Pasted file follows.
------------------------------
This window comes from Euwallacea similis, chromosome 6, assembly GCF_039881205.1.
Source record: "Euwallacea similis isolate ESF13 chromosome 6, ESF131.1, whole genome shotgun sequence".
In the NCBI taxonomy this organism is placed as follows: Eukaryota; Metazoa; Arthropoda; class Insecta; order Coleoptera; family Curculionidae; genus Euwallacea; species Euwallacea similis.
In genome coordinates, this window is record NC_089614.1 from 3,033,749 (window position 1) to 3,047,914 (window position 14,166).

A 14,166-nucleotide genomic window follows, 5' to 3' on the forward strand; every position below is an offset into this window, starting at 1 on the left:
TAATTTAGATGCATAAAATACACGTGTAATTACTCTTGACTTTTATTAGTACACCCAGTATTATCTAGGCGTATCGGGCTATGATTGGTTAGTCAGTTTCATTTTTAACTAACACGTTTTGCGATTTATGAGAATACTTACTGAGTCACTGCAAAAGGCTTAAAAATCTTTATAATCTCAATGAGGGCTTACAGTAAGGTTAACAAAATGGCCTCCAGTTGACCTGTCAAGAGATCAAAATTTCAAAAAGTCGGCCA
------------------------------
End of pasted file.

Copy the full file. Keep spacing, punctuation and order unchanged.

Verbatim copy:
This window comes from Euwallacea similis, chromosome 6, assembly GCF_039881205.1.
Source record: "Euwallacea similis isolate ESF13 chromosome 6, ESF131.1, whole genome shotgun sequence".
In the NCBI taxonomy this organism is placed as follows: Eukaryota; Metazoa; Arthropoda; class Insecta; order Coleoptera; family Curculionidae; genus Euwallacea; species Euwallacea similis.
In genome coordinates, this window is record NC_089614.1 from 3,033,749 (window position 1) to 3,047,914 (window position 14,166).

A 14,166-nucleotide genomic window follows, 5' to 3' on the forward strand; every position below is an offset into this window, starting at 1 on the left:
TAATTTAGATGCATAAAATACACGTGTAATTACTCTTGACTTTTATTAGTACACCCAGTATTATCTAGGCGTATCGGGCTATGATTGGTTAGTCAGTTTCATTTTTAACTAACACGTTTTGCGATTTATGAGAATACTTACTGAGTCACTGCAAAAGGCTTAAAAATCTTTATAATCTCAATGAGGGCTTACAGTAAGGTTAACAAAATGGCCTCCAGTTGACCTGTCAAGAGATCAAAATTTCAAAAAGTCGGCCA